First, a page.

Statement of Tricia Boudoin
FOR IMMEDIATE RELEASE
As a mother of a six-year old in a Baptist School and a thirteen-year-old teenager, I am particularly concerned about and aware of the music that children hear on the radio, talk about at school, and buy at the local music store. Everything that we play at the Skate Zone is played on the radio and I wouldn’t play anything at the rink that I wouldn’t be comfortable with my six-year-old hearing.
That said, music does not cause violence. People don’t start fighting just because they hear a song, just like people don’t become depressed from listening to the sad lyrics of country music. But I can be arrested, in the state of Louisiana, for playing the Hokey Pokey.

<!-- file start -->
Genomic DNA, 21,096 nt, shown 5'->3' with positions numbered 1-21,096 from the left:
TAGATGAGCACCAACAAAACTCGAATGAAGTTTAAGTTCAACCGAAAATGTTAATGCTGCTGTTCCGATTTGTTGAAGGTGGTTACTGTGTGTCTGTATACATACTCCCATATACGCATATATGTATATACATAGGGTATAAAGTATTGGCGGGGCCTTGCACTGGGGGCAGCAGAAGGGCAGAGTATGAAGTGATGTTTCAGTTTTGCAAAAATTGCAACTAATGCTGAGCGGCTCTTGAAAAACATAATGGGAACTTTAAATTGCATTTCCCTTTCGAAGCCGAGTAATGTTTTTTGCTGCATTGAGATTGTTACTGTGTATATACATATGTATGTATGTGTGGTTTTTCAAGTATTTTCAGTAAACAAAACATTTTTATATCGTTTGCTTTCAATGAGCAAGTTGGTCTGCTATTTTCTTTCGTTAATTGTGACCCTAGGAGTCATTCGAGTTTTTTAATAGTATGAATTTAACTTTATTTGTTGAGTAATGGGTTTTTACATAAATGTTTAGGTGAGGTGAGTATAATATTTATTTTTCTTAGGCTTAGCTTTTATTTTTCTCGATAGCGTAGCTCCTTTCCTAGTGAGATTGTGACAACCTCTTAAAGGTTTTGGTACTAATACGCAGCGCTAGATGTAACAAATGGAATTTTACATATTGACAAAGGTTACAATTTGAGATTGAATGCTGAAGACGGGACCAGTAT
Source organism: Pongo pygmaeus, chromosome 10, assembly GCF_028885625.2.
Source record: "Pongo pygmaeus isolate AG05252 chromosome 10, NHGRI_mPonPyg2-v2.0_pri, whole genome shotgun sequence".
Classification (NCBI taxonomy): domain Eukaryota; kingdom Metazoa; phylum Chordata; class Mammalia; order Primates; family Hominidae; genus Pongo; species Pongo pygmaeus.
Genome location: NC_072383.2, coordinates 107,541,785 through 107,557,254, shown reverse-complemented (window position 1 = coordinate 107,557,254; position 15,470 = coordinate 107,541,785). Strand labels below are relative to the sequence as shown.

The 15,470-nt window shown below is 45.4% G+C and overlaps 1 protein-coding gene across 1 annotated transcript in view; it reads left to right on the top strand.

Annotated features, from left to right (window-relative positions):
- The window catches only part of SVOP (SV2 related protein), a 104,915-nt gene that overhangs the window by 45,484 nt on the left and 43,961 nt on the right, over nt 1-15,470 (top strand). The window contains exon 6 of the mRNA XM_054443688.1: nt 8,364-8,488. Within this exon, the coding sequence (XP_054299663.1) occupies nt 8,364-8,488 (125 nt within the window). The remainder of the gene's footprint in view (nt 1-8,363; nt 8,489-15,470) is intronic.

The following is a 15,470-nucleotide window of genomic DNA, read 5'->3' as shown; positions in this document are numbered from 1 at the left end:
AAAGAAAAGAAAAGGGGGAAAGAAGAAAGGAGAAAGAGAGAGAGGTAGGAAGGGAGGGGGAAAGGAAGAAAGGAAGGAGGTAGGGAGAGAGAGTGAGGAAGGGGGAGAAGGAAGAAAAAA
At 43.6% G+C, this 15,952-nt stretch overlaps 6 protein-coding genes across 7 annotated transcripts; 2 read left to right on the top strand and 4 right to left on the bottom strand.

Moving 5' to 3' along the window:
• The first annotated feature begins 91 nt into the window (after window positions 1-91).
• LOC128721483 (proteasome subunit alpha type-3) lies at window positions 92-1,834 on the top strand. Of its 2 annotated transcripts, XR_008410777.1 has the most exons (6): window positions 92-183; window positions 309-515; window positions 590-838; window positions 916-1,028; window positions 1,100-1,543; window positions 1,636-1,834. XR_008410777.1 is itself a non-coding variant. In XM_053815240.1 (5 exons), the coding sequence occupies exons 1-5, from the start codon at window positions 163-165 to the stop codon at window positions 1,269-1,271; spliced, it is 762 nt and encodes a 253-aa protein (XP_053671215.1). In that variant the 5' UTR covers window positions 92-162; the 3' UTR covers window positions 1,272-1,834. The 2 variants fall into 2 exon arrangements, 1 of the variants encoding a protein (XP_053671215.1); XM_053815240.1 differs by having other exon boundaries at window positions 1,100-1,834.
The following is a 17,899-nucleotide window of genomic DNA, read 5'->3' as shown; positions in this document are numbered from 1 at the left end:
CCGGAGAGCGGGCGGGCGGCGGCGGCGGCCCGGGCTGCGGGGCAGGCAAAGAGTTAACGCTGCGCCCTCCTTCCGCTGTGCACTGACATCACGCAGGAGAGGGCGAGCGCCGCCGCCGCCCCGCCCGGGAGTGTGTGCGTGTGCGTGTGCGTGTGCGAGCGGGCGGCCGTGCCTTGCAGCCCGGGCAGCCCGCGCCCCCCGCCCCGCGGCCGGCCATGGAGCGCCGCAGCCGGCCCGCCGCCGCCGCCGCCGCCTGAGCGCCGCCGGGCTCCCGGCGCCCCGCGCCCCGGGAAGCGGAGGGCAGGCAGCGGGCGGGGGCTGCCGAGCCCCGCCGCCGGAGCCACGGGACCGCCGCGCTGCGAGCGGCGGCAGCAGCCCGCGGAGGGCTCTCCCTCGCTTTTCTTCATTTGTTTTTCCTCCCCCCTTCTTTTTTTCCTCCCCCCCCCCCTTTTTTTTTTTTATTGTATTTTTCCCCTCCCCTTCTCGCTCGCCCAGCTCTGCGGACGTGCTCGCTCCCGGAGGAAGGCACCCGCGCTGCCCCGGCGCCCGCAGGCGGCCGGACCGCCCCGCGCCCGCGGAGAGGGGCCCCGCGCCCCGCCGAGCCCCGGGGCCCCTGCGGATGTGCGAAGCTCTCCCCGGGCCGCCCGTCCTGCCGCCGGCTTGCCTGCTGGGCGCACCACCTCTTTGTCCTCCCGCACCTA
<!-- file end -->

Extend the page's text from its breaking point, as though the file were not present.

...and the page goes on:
As a woman and as a human being, I feel embarrassed, deceived and humiliated for the disrespectful treatment that I received at the hands of Sheriff Herbert and his deputies. When Commander Davis, one of the Sheriff’s representatives, suggested that Frank and I meet with the Sheriff in order to work things out, I had no idea that when we went in for the meeting, I would be met with an arrest warrant.
I had no idea that I would be treated like a hardened criminal, fingerprinted, photographed, physically searched, handcuffed to a table and made to stand for hours in a 3 x 3 foot cell all because we played some music the Sheriff didn’t like. They made me walk barefoot into the male inmates restroom at the Iberia Parish Prison in order to take a drug test, when they had no reason to believe I had taken any drugs. And then I was escorted through a prison cell block in front of all the male prisoners who were yelling vile, sexually suggestive statements at me. I thought the doors of their cells were going to open and they would attack me.
My rights were violated and ignored and that is against the law.
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